Public money for homeschoolers?

Bad legislation further exposed:

The legislation also would eliminate a requirement that charter schools have at least 65 students, said Fisher, who represents Buncombe. “Home-schoolers through Senate Bill 8 can now charter their own schools and draw resources from those charter public schools now in existence,” she said.

If you think that's crazy, check out this bright idea puppet George Leef recently promoted as a cure for our education system:

If we’re truly in a budget-cutting mood and wish to breathe life into education at the same time, we should de-bureaucratize schools by putting them entirely into the entrepreneurial arena: the marketplace.

Moreover, financing learning through the compulsion of taxation is perverse. Education should be a consensual relationship among parents, children, and (when necessary) formal teachers.

What about the Poor?

The poor would stand a much better chance in a freed education environment. If some of the most destitute places on earth manage to have private for-profit schools for poor children, then so can the United States, especially if the shackles were removed. Of course, there would be far fewer poor people in a freed society.

And these guys have been granted special access to our lawmakers, and they're stepping up as "trainers" of our school boards? North Carolina isn't just heading toward a third-world socioeconomic formula, it's moving into Bizarro World.



Every sideshow in Art Pope's circus has one clown whose main role in life is to make others seem sane by comparison. Mr. Feel plays that role to the max. I admire his persistence.

It is crazy

Just to clarify: That wasn't Leef's writing, it was one of his "colleagues" at the anarchist's site The Freeman. But he loves the idea all the same.

As a parent who taught my children at home

....for a few years, I can honestly say that the NC laws regarding homeschooling were already too lenient. Anyone with a high school diploma can teach their children at home. I'm sure there are some very bright people who took their formal education no further than a high school diploma, but in my opinion they do not have the academic depth to handle the challenges of creating a curriculum or expanding on a purchased program.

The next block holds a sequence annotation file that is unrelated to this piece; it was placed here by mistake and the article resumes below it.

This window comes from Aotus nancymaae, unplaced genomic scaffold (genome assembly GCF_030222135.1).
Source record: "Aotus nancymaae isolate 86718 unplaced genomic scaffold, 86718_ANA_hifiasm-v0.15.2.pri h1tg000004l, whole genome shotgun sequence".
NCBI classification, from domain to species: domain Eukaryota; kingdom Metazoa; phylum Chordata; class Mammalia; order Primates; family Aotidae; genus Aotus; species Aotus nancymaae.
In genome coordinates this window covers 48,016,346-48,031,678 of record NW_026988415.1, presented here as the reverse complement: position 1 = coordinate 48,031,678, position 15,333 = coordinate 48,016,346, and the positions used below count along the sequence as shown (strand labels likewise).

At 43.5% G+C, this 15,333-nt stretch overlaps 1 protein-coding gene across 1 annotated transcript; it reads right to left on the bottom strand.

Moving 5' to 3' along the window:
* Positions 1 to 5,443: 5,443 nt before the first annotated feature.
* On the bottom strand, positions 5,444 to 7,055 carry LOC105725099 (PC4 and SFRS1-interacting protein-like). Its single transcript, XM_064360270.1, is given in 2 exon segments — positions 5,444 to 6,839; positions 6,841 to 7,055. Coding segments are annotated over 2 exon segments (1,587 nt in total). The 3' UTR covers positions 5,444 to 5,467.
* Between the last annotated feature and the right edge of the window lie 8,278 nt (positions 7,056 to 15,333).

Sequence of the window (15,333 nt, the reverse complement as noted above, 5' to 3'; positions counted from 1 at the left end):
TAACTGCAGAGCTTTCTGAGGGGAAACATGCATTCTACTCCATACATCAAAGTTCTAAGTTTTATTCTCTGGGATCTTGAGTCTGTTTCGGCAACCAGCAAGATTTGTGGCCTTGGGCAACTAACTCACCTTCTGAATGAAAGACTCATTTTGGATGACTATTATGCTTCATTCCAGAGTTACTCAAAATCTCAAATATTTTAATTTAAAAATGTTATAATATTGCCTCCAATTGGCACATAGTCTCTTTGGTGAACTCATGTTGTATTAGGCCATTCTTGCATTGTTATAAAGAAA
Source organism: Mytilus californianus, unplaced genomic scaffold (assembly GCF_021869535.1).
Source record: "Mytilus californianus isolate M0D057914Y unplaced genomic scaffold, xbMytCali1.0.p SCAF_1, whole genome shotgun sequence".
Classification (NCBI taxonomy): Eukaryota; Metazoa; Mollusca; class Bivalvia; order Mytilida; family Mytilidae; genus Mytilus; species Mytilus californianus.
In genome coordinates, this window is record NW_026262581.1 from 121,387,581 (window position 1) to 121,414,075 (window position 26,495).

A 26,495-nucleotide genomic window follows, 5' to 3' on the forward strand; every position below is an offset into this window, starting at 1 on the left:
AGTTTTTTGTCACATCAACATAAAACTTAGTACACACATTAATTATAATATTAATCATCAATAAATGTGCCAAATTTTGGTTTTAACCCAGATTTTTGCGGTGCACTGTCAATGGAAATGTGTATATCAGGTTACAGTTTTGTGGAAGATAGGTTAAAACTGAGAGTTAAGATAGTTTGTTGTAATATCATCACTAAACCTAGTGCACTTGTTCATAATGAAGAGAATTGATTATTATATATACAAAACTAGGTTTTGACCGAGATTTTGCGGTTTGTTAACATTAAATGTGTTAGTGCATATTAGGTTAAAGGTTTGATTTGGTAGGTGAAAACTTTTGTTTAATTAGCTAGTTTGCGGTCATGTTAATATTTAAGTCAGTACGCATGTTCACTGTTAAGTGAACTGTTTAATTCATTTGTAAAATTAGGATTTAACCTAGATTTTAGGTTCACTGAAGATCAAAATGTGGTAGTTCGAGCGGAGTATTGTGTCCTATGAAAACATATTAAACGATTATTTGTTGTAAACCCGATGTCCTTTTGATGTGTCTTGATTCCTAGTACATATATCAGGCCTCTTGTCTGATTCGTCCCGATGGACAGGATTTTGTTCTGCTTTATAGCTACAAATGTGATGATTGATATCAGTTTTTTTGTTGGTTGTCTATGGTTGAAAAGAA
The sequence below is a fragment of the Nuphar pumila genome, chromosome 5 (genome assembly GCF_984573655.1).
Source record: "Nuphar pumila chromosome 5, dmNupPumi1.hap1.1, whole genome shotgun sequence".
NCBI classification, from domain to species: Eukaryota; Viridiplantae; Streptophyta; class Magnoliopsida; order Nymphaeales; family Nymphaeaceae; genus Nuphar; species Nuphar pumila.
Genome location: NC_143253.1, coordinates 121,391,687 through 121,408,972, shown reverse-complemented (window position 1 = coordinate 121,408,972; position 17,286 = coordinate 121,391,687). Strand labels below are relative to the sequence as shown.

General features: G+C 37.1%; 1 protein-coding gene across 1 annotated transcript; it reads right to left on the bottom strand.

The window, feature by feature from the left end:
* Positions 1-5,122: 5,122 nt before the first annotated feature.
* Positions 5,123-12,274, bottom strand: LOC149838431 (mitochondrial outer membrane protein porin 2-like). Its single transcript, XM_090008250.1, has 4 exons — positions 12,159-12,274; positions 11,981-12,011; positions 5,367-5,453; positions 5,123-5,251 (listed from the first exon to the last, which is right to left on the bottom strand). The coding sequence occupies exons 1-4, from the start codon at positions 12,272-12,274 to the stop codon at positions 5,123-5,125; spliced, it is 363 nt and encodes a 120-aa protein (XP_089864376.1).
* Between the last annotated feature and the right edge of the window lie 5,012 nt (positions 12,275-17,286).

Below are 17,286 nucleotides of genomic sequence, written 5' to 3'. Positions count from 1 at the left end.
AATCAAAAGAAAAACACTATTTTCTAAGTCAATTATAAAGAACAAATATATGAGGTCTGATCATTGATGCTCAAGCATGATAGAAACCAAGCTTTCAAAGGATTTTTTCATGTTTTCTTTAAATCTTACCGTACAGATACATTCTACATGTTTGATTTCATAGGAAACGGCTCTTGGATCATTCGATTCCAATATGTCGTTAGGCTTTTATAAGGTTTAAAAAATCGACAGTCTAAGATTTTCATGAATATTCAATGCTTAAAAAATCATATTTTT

My three years teaching my girls at home were some of the most rewarding I spent as a mother. They excelled in public school before and have both excelled since returning to public school. I can't say that these years were as rewarding to my girls, but my oldest wrote in one of her essays for college applications that it was our in depth study in ancient civilizations that inspired her to study history and archeology.

Awww, warm fuzzies :) far as dipping into public funds.....undecided on this. I think a better way to do it is to treat a homeschool like a business and make certain expenses tax deductible and if there is one room reserved solely for study, treat it like a home office for tax purposes. Of course...I'm just tossing out ideas that I have not fully thought through. Imagine that! lol

Vote Democratic, the ass you save may be your own.

Hey you!

So glad to see you out and about. Greeting from my temporary home in Maryland!

Good GAWD, Maryland?

I sure as heck hope it is temporary. It's cold up there!

Hey...Katie was accepted to UNC.....waiting to hear from a couple of others, but I get this feeling I'll be in Chapel Hill a lot over the coming years. (yeah...a lot more than she wants me there...)

Vote Democratic, the ass you save may be your own.

Where's that Like button?

Awww, warm fuzzies :)

Hi Greg!

How is Raleigh? Are you keeping them on their toes still?

Vote Democratic, the ass you save may be your own.

if the repubs are concerned with the budget

which clearly they're NOT, they should be noticing that funding a school which educates one kid is NOT an economy of scale. This bill is just insane. Sign my petition telling Purdue to VETO the bill unless it's made more equitable and less about defunding the public schools: